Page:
"Except for my home break, where all the men I surf with are my trainers, my Gurus, who support me by helping me improve my surf skills when I surf most of the other breaks the men tend to get over-aggressive and try to put me down by not letting me catch waves", she says.
But taking this in a positive way has helped Aneesha increase her speed and endurance to be able to surf better- it is like she is the only girl to catch waves despite the male dominance.
Ocean Child's Fight for Equality:
Aneesha is an advocate for equality and is a part of an organization called the Paddle Charity Project started by French nationals, Mathilde Metairie and Mathieu Maugret that repairs surfboards and travels to different countries to teach people surfing and empowers and educates children by conducting various activities.
As part of the charity, Aneesha spent a few days in Sri Lanka and taught surf lessons to the local women. Aneesha also conducted women empowerment workshops, ocean safety and ocean rescue workshops, sessions on water safety and on how to safeguard oneself in the waters. She herself has heard sexist comments that tried to stop her from doing what she loves.
“Initially, when I started out, there weren't many women surfing and surfing by itself was a new sport. Not many people around understood what I was doing and why. I was told stuff like you are a girl, you shouldn't be going out in the sun for such a long time, you will get a tan or it's a dangerous sport, you might get injured or you might get scars and then if you do, what about your future. For them, my future meant marrying a guy. And that definitely wasn't the future that I saw for myself,” says bold Aneesha. Aneesha showed the challenges faced by the female surfers in a 2018 documentary called Chicks on Boards directed by Dörthe Eickelberg which features five female surfers from five different countries who rebel against cultural and patriarchal notions to follow their dreams of surfing. She is also featured in another documentary Wild Women featuring 15 female Indian extreme sports athletes from various sports like ice climbing, skateboarding, Downhill Mountain biking, etc.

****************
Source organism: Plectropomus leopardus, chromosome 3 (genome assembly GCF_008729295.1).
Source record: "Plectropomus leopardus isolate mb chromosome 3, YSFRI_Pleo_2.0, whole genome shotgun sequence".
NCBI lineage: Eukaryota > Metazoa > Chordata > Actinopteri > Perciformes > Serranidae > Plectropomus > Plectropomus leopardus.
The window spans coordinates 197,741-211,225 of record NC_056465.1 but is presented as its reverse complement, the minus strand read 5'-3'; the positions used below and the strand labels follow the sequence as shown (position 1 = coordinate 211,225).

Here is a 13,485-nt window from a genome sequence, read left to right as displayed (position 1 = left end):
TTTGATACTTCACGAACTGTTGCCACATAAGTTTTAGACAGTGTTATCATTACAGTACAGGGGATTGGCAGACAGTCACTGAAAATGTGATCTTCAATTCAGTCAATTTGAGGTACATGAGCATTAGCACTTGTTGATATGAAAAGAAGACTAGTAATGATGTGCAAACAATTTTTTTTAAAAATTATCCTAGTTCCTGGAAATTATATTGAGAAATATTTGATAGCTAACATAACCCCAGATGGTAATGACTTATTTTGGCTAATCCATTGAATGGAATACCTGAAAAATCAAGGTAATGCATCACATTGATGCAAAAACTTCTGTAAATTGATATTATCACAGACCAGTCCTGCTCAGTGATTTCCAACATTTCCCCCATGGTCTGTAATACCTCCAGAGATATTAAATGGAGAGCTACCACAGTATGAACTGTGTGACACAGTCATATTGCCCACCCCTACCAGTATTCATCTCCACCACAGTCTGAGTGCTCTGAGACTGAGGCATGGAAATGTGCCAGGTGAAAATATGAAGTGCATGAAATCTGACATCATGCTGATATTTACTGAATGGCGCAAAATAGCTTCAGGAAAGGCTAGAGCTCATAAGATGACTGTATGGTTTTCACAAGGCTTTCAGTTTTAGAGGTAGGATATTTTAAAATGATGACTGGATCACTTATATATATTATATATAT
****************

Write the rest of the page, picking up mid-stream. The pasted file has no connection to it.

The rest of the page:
As the surfing calendar has gone empty for the year owing to the coronavirus pandemic and the lockdown, Aneesha is working on her future plans. She is planning to open her own surf school very soon. She wants to make it a place where everyone is welcome and is treated with equality, where people build, empower and inspire each other. She is also planning to conduct workshops along the Indian coasts and help people learn surfing.
Her Strong Words of Wisdom:
"Your mind is so powerful. Believe that you can and you will, it’s all in the mind! No matter what, you must simply continue doing what you do and being you. There’s nothing in the world that can stop you, nothing at all”
Her story sends a strong message that says following your dreams and continuing with your passion without letting anything affect your mental stability and inner peace is the way to live a productive life. Kudos to this powerful woman.